Are You Struggling With How to Care For an Aging Dog? Let’s Chat

are you struggling with how to care for an aging dog


If you are struggling with how to care for an aging dog, it’s time you and I had a chat.

The passage of time, the challenges of getting older etc etc etc… We know all that, but what too many don’t know is…

Old dogs –

  • Do not have one foot in the grave simply because they’re older
  • Need to see the vet twice a year, if not more often
  • Should not be left in pain because it’s considered a “natural part of aging”
  • how to care for an aging dogStill require proper nutrition
  • Can exercise
  • Require mental stimulation
  • Can learn new tricks
  • Need as much love as everybody else

Deserve loving homes and not left to die alone in a shelter (this last line was a brief appearance on my soapbox, advocating for senior pet fostering and adoption)

Time to chat

In this guide to caring for an aging dog I will be covering the following topics:

  1. A reminder of the joys of living with a senior dog
  2. Finding the right vet
  3. Signs of aging
  4. Senior dogs feeling the cold
  5. A senior dog friendly home 
  6. A comfortable place to lay his head
  7. Nutrition
  8. Health and wellness
  9. Oral hygiene and health
  10. Grooming
  11. Exercising your senior dog
  12. The importance of mental stimulation
  13. Mobility and other aids
  14. Saying goodbye

A reminder of the joys of living with a senior dog

Overwhelmed with our dog’s health issues, struggles with having to say goodbye and the financial strain of high vet bills can all overshadow the pure joy of living with a senior dog.

I don’t know what it’s like to experience an entire dog’s life with them, to raise them from puppyhood and spend 9 or 10+ years together. I adopt unwell senior dogs and nothing gives me greater joy than bringing them home from the joy of living with a senior doga shelter and knowing the last weeks, months or even years will be their best ever.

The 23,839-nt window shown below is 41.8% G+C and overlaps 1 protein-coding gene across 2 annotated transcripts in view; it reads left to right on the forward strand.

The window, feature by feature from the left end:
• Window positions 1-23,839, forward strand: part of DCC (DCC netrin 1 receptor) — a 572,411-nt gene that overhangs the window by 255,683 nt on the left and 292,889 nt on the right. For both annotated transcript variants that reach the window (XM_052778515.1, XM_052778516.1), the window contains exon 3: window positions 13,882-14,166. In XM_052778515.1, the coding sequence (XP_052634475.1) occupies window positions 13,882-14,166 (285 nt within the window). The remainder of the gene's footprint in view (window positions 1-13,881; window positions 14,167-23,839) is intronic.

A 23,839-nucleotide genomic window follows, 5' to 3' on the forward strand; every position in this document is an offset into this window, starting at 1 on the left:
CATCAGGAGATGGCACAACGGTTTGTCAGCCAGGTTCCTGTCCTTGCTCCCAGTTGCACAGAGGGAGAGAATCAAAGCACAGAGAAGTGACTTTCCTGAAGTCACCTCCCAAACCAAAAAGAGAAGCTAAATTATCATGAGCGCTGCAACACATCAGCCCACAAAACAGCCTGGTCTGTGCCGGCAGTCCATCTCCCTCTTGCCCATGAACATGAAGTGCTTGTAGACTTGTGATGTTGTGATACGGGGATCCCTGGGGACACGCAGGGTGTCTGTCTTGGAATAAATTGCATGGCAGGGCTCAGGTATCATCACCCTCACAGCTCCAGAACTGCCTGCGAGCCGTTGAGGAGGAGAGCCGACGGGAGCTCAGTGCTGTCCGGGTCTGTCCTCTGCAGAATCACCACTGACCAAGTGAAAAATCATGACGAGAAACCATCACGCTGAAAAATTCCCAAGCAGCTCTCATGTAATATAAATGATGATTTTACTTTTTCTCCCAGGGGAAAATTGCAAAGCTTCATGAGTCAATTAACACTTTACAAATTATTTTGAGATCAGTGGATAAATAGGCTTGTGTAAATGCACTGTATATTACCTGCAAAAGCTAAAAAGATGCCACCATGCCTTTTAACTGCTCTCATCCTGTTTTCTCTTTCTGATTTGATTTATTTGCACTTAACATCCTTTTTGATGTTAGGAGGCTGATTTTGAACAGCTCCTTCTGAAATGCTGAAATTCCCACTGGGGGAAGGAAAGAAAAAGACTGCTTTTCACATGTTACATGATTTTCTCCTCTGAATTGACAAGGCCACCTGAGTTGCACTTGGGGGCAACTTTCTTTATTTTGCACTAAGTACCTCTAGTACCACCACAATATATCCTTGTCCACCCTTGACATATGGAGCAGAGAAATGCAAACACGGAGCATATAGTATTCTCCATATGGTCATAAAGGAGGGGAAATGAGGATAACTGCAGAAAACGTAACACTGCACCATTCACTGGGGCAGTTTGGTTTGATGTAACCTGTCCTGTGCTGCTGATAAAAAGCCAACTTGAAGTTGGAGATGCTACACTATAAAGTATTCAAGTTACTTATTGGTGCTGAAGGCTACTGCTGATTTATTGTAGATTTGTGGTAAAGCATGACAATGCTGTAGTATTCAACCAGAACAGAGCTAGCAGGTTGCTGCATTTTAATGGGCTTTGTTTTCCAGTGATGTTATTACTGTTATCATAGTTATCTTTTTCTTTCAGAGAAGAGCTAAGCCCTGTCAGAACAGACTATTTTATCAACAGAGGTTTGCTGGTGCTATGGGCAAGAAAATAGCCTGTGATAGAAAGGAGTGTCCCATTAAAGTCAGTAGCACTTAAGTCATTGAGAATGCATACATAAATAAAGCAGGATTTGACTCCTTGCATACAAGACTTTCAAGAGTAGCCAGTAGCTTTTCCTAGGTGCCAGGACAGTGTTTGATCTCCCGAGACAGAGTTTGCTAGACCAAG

When you take your dog out for a stroll even if he’s slowing down, marvel in the sheer joy of him still being able to enjoy the great outdoors. When he’s resting on his bed smile at how gorgeous and peaceful he looks. When you’re sitting around together, remember the years of love and companionship he gave you, and the good and bad times you shared together.

It’s perfectly normal to get impatient at times but try and move past that quickly and remember – showing kindness and compassion to these wonderful creatures who brought so much joy into our lives over the years, is what it’s all about.

CLICK THIS → The Joy of Living With a Senior Dog

Finding the right vet

This is going at the top of my tips because of its importance for senior dog health. I believe in continuity of care, seeing the same vet each time whenever possible. Differing opinions from various vets on the right way to treat Red is not acceptable.

Whether you’re falling out of love with your current vet or moving towns, cities or countries and need to find someone new, these tips will help.

CLICK THISHow to Find a Veterinarian: My Top Tips

Attitude towards seniors

This is crucial because, unbelievably, I have encountered a couple of vets who didn’t have the most compassionate views about old dogs (and I assume that extended to old cats as well). Okay, they never came out and said “we don’t believe senior dogs are worth caring for” but their attitude said it just the same. 


How many years of experience practicing veterinary medicine will give you confidence in his or her abilities?